Top Ten Mac OS X Tips for Unix Geeks
Subject:   Apple Laptop Keyboards Unsuitable for Unix Users
Date:   2002-10-25 18:13:22
From:   anonymous2

Apple laptops are effectively unusable for unix users.

I am a long-time Unix user. That means I need to have the Ctrl key to the left of the A key. This is a genuine need, not merely a want; it is based upon ergonomics. The Ctrl key is heavily used in unix, and it must be easily accessable. It cannot be off in the lower left corner of the keyboard where it is difficult to get at, and where it distorts the position of your left hand such that you can't easily type other keys while holding the Ctrl key down.

Apple desktop keyboards are now all USB. They are all OK. The CapsLock key can be re-mapped into a Ctrl key.

Unfortunately, even in this modern age, all Apple laptops have built-in ADB keyboards. The ADB keyboard is broken-by-design. It is, in general, not possible to remap the CapsLock key into a Ctrl key.

There are some exceptions, but they are horrible kludges. They are horrible kludges because the original design of the ADB keyboard was a horrible kludge. The correct solution would be for Apple to re-design their laptop motherboards to use built-in USB keyboards. This hasn't happened yet. If you run Linux, use Debian's solution. For Mac OS X users, uControl works. There are no solutions (that I know of) for either NetBSD or OpenBSD. Please note once again that the "solutions" above are in fact kludges, because of the original bad design of the ADB keyboard.

Apple is (currently) ignoring Unix users! This is not merely speculation on my part. In an on-going email exchange I am having with an Apple employee (whom I won't name) in their marketing department, the Apple marketing person directly stated to me that Apple was catering to their historic Mac customers, and is purposely ignoring the Unix market. He also claimed that Apple would soon start paying more attention to the Unix market. I won't hold my breath. Apple has been ignoring Unix users for more than 12 years. I expect that trend to continue. (Also note that my Apple contact indicated that Macs would never ship with a 3-button mouse, even though Apple intended to port almost all X-window software and deliver it either on a CD/DVD or installed directly on each Mac's hard drive. How Unix friendly is a 1-button mouse with X programs that often require 3 buttons?)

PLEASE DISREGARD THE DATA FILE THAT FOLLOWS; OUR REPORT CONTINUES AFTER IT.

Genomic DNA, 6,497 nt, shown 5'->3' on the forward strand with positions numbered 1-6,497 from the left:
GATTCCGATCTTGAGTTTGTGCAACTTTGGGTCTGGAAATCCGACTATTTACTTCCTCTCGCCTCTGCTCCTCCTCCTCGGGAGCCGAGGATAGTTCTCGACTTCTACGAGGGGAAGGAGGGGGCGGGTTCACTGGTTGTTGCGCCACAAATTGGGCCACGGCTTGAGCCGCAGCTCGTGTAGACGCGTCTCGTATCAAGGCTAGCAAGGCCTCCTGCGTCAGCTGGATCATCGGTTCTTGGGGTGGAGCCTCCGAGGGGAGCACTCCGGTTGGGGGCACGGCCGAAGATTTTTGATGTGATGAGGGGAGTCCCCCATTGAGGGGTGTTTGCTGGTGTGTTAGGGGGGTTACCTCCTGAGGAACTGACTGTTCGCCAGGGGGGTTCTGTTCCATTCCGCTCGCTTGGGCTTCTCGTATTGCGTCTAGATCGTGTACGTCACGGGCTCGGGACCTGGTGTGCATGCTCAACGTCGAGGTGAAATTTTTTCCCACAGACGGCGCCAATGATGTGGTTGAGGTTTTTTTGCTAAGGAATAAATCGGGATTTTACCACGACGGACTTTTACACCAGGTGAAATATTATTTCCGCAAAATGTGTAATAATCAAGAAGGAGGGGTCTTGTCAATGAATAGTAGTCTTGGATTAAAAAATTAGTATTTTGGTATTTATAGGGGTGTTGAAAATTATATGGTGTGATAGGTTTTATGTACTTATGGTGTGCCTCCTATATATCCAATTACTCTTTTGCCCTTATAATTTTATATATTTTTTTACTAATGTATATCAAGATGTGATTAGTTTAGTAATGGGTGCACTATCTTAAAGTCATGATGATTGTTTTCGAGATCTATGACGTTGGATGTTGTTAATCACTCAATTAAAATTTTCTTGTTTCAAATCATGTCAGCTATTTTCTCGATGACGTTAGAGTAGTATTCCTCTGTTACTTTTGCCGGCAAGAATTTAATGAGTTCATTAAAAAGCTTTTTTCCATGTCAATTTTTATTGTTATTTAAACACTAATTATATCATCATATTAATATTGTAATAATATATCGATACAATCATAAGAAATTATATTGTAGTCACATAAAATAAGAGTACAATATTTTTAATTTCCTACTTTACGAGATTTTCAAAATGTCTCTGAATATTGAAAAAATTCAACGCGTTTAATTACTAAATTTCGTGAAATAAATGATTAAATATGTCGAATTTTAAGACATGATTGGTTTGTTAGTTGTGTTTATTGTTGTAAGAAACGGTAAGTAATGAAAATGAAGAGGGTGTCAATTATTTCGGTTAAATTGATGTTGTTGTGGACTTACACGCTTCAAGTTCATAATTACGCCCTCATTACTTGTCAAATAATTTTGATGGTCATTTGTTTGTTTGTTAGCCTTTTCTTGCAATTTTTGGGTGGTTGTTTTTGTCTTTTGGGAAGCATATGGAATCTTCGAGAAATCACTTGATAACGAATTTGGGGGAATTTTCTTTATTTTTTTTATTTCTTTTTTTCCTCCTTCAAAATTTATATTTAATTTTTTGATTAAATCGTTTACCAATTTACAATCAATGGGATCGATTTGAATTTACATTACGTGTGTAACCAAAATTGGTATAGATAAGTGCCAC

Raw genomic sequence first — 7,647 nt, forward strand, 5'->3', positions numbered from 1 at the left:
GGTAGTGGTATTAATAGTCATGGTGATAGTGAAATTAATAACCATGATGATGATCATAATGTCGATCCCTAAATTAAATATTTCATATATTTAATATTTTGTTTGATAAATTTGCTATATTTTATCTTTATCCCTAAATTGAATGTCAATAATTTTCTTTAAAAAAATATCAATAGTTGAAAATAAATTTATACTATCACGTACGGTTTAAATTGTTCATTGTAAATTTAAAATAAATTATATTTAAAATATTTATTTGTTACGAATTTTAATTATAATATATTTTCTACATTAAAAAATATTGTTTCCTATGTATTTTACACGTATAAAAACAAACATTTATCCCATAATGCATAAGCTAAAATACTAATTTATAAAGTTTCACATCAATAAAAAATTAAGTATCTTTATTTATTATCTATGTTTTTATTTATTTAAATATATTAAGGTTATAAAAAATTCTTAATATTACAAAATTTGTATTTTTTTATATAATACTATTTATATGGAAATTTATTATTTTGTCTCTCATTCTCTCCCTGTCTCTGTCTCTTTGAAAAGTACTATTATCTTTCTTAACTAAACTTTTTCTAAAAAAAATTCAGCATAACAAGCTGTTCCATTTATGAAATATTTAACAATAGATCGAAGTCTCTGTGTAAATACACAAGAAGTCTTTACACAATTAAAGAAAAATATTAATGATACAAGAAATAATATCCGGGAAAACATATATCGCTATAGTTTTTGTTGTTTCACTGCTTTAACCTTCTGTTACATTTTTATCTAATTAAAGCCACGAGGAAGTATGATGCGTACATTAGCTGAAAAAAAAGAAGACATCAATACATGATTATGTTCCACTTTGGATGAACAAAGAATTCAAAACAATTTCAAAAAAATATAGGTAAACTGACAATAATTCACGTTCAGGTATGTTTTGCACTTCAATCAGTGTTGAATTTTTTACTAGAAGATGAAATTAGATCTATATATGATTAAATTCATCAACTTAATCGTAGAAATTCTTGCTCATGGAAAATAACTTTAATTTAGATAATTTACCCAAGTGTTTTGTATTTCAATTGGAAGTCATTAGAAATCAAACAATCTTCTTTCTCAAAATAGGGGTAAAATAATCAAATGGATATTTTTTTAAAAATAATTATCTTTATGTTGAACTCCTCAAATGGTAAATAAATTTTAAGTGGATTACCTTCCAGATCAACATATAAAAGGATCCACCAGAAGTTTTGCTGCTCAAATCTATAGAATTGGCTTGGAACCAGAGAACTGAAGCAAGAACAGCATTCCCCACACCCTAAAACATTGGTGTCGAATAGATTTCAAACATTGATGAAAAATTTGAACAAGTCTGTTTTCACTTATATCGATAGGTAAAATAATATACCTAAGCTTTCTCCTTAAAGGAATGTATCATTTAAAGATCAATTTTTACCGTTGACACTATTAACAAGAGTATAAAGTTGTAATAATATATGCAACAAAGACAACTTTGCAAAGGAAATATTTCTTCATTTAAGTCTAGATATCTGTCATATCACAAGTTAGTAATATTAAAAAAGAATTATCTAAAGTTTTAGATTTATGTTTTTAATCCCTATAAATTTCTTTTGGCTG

Apple has now lost two opportunities to sell me hardware. I really wanted an Apple laptop for their superior battery life, and for the PowerPC with Altivec CPU. (The Altivec is vastly superior to the x86 line for DSP.) Because I can't live with the broken-by-design built-in ADB keyboard in all Apple laptops, Sony and IBM sold me laptops instead. If Apple fixes this problem, they will sell me a PowerBook next year; if they don't, I'll still be running OpenBSD on x86 hardware, and wishing I could use a Mac.

Full Threads Newest First

Showing messages 1 through 9 of 9.

  • Apple Laptop Keyboards Unsuitable for Unix Users
    2002-11-05 21:17:13  mstillwell [View]

    Can't you use uControl,
  • Apple Laptop Keyboards Unsuitable for Unix Users
    2003-06-06 10:49:23  anonymous2 [View]

    not only are there solutions for this problem, but if a caps lock key keeps you from buying the computer you want, you're pretty much an idiot, IMHO.